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Fourth Circuit Grants Petition for Rehearing in Al-Marri:
The Fourth Circuit has granted the government's petition for rehearing in Al-Marri v. Wright, the case about the suspected Al Qaeda cell member who allegedly entered the U.S. to commit attacks here and was seized and held by the military.
Anderson (mail) (www):
Figures.
8.23.2007 10:08am
M. Lederman (mail):
Actually, Orin, he was "seized and held" by civilian authorities -- originally the FBI, on a trumped-up "material witness" theory -- and processed in the ordinary criminal justice system, until such time when they wanted to engage in "enhanced interrogation techniques," at which point (the eve of trial) they transferred him to indefinite military detention. See this post.
8.23.2007 10:47am
Justin (mail):
Prediction - 4th Circuit reverses; Supreme Court grants cert and re-instates the original panel's decision (6-3 or 7-2). Al-Marri then proceeds to trial a psychological shell of his former self due to torture (sounds familiar?), some evidence gets tossed on 4th Amendment grounds (and the conservative blogs get ANGRY!), and there's a settlement in which Al-Marri agrees to be deported in return for no (additional) jail time.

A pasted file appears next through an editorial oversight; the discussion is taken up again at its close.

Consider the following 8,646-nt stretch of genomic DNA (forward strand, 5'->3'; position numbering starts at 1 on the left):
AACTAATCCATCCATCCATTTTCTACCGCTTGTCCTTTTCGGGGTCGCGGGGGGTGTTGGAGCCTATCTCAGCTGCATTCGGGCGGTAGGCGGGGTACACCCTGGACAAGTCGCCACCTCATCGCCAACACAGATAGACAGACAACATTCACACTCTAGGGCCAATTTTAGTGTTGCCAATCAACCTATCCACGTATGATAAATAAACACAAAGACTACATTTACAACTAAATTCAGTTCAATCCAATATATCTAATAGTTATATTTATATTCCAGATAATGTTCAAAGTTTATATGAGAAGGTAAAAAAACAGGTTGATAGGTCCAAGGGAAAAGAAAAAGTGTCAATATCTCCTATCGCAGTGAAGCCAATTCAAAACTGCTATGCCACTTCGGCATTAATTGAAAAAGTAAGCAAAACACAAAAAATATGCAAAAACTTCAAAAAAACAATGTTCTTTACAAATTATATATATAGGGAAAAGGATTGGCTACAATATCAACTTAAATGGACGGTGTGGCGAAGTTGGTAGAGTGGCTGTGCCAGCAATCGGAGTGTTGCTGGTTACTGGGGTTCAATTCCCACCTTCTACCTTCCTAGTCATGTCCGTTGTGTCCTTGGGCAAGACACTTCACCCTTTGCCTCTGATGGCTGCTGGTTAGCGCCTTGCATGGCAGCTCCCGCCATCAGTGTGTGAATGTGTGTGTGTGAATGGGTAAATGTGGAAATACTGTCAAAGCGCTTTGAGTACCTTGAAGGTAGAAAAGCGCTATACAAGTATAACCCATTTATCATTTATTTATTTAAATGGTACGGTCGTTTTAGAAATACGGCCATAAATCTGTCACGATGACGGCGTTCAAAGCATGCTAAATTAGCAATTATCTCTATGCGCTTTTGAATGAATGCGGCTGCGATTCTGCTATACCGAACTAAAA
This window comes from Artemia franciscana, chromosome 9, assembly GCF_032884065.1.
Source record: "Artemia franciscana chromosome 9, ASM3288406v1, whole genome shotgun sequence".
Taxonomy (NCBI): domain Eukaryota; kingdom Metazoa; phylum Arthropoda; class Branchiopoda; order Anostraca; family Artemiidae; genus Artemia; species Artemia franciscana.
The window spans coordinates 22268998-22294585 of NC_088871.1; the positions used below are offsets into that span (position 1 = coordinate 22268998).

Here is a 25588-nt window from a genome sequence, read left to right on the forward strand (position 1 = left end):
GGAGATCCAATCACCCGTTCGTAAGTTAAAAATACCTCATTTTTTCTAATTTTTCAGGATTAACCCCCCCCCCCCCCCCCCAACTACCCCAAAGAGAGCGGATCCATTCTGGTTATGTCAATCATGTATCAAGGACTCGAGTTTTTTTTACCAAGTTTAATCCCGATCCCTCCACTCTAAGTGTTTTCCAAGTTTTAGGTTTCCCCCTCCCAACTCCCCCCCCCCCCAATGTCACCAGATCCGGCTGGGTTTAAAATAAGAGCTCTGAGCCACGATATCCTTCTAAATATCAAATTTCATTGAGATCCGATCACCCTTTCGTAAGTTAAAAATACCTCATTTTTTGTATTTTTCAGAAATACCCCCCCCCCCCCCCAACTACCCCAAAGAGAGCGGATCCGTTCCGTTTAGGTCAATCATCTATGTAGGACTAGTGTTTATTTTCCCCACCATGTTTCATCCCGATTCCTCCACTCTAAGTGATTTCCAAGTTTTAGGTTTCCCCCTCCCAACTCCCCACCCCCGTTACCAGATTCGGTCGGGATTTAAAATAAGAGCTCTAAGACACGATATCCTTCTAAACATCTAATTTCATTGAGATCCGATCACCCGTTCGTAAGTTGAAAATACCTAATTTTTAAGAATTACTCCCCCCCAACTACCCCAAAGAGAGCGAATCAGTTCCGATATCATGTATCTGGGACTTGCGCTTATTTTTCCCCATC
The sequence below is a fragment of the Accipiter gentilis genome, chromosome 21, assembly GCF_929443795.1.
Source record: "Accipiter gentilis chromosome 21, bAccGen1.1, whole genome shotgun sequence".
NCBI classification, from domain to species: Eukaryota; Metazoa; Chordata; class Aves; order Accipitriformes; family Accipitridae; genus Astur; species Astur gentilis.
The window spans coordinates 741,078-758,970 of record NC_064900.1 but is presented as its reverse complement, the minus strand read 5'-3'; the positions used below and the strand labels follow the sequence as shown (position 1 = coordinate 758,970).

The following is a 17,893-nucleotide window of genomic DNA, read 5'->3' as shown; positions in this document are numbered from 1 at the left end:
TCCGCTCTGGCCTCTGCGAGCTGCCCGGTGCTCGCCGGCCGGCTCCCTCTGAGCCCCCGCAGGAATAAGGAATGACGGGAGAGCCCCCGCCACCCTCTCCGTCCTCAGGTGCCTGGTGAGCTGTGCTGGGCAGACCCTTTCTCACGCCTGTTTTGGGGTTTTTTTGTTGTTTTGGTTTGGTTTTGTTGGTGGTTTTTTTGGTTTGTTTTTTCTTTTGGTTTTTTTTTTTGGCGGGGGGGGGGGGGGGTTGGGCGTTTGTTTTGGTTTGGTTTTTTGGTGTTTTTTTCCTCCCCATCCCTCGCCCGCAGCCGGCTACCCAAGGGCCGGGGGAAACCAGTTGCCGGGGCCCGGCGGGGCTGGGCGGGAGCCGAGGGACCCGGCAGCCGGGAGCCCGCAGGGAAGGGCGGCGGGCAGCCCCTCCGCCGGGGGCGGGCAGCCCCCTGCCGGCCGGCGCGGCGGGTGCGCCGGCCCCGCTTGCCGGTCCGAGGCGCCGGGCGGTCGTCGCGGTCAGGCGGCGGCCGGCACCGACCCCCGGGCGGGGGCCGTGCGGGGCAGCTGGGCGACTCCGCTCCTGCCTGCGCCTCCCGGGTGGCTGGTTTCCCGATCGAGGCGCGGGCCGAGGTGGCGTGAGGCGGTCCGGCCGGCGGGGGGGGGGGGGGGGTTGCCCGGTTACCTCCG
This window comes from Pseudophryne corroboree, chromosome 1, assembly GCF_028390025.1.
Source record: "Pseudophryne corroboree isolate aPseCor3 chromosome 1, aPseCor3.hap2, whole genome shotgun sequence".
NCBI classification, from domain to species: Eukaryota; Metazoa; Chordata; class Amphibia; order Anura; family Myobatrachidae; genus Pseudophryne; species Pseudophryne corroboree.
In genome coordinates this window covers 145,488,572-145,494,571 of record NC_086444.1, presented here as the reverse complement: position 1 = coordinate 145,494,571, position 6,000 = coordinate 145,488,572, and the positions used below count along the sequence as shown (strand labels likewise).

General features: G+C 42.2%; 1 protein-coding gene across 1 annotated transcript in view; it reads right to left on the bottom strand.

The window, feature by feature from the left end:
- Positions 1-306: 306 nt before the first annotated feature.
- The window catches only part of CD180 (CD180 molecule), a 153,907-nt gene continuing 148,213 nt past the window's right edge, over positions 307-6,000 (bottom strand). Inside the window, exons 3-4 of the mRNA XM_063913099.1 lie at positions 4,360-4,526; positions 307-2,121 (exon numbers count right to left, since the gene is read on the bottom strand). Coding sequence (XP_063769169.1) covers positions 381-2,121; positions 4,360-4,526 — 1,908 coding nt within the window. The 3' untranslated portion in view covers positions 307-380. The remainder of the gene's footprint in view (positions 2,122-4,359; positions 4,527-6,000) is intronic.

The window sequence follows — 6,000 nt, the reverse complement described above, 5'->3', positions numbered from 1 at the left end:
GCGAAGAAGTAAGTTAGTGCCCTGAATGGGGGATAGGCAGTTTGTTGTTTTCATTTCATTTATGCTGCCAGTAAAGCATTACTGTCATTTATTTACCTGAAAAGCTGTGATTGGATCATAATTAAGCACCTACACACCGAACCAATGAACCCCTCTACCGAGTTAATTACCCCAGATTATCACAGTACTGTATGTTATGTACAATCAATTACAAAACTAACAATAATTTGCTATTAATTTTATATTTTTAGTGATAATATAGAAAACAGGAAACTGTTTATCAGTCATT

8.23.2007 11:37am
Anderson (mail) (www):
Justin, you think Scalia would vote w/ the panel? This looks like another WWKD decision -- What Will Kennedy Do?
8.23.2007 11:46am
Justin (mail):
I think Kennedy and Alito (who is surprisingly somewhat center-right, so far) are both likely to vote for the original panel. Scalia is a swing vote here, and I think Roberts (who is unsurprisingly not even close to center-right) and Thomas are sure to dissent.
8.23.2007 12:24pm
Anderson (mail) (www):
Well, I certainly hope you're right about Alito, but I'll believe it when I see it. The less said about Roberts, the better -- I'd violate some site policy.
8.23.2007 12:30pm